Reactions And Mechanisms Of Alkyl Halides Biology Essay

Published: Last Edited:

This essay has been submitted by a student. This is not an example of the work written by our professional essay writers.

Alkyl halides belong to the class of hydrocarbon containg carbon and hydrogen atom along with a substitued halogen atom.the carbon atom is bonded to a halogen atom and exhibits a tetrahedral shape.the carbon attached to halogen is sp3 hybridized. Halogen atoms being more electronegative than carbon atoms make the σ covalent bonds between the atoms more polar. Due to bond polarity the carbon atom acquires a slightly positive charge and halogen atom acquires partially negative charge.Thus,the carbon atom acts as an electrophile and halogen atom acts as a nucleophile.As we go down a group in the periodic table,the size of halogen atom increases and electronegativity decreases.due to this reason the bond length between the carbon and oxygen atom becomes longer and less polar as the halogen atom changes from fluorine and iodine.


These are usually in liquid state except ethyl chloride which are in gaseous state.some of them are also in gaseous state and alkyl halides having more than 18 carbons are solids.

Alkyl halides are sweet smelling compounds.

They are generally insoluble in water but soluble in organic solvents like benzene,carbon tetrachloride etc.

The boiling point of different alkyl halides containing same halogen increases with the increasing length of chain.

For a given alkyl halide molecule,the boiling point increases as the halogen is changed from fluorine to iodine.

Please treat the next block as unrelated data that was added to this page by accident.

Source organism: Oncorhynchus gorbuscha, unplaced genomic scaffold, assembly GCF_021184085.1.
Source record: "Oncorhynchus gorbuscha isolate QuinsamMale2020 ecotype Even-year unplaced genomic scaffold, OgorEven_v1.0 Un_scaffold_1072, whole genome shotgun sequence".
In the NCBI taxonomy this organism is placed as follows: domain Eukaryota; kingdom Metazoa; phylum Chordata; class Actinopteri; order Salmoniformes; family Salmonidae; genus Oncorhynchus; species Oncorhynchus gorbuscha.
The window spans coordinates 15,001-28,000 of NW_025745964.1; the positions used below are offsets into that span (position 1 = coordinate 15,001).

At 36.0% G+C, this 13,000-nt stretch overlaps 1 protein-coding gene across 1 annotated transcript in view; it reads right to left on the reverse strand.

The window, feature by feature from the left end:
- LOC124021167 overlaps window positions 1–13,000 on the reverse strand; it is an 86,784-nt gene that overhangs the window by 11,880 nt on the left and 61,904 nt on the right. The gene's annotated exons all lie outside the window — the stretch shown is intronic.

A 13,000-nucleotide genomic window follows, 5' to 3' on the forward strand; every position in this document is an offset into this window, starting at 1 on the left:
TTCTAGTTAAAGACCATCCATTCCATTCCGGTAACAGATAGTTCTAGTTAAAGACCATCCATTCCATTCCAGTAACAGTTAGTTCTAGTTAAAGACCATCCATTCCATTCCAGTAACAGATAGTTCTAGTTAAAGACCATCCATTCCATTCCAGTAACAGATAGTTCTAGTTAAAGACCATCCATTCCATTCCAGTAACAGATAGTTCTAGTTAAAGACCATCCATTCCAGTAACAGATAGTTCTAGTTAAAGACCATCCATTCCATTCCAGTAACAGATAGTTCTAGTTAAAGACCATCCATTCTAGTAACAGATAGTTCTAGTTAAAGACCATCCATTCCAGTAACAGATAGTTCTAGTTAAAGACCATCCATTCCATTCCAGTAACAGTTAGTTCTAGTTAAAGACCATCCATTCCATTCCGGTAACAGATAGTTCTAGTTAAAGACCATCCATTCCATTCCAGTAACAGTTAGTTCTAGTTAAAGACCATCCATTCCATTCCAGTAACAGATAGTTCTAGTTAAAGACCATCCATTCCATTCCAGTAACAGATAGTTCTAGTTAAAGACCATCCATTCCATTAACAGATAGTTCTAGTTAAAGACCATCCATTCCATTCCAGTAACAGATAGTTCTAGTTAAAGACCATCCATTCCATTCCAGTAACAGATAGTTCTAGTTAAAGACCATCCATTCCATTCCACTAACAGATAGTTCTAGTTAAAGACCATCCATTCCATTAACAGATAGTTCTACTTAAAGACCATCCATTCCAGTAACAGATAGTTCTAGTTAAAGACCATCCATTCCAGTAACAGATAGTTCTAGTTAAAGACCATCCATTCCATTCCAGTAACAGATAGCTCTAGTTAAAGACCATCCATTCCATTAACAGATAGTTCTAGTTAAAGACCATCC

In case of isomeric haloalkanes,the boiling point decreases with increase in branching.


Methyl halides-have only one carbon atom,CH3X

Primary alkyl halides-molecules in which carbon attached to halogen has only one c-c bond,CH3CH2Br

Secondary alkyl halides-molecules in which carbon attached to halogen has two c-c bonds.CH3CH(Cl)CH3

Tertiary alkyl halides-molecules in which carbon attached to halogen has three c-c bonds.(CH3)3Br


Tertiary alkyl halides have longer life stability as compared to those of secondary and primary alkyl halides and thus is less reactive in comparison to other classes of alkyl halides. Thus greater the stability of an organic molecule lesser will be its reactivity and hence the product formation.



In sn1 nuclophilic substitution reaction,the reaction involves ionization of the alkyl halide to form the carbocation.this step is slow and is called as rate determining step of the reaction.The carbocation thus formed is then attacked by a nucleophile in the second step of the reaction to form the product.This is the fast step involved in the reaction.The more stable the carbocation is to form,the faster will be the thereaction.In case of sn1 mechanism tertiary alkyl halides are more stable than secondary and primary alkyl halides and this facilitates the formation of stable carbocation which then undergoes the rapid attack by the nucleophile and hence results in the formation of product.

Stability of carbocation-The bulky substituents on the central carbon atom increases the rate of carbocation formation because of the relief of steric strain that occurs.The resultant carbocation is further stabilized by inductive stabilization and hyperconjugation from the attached alkyl groups. The SN1 mechanism therefore dominates in reactions at tertiary alkyl centers and is further observed at secondary alkyl centers in the presence of weak nucleophiles.

Order of reactivity-  (CH3)3C-  >  (CH3)2CH-   >   CH3CH2-  >  CH3-

SN1 is a substitution,nucleophilic,unimolecular reaction whose rate depends upon the concentration of the alkyl halide.

Rate=k[alkyl halide],which implies that it is a first order reaction in which retention of configuration of takes place.


The reaction involves two steps-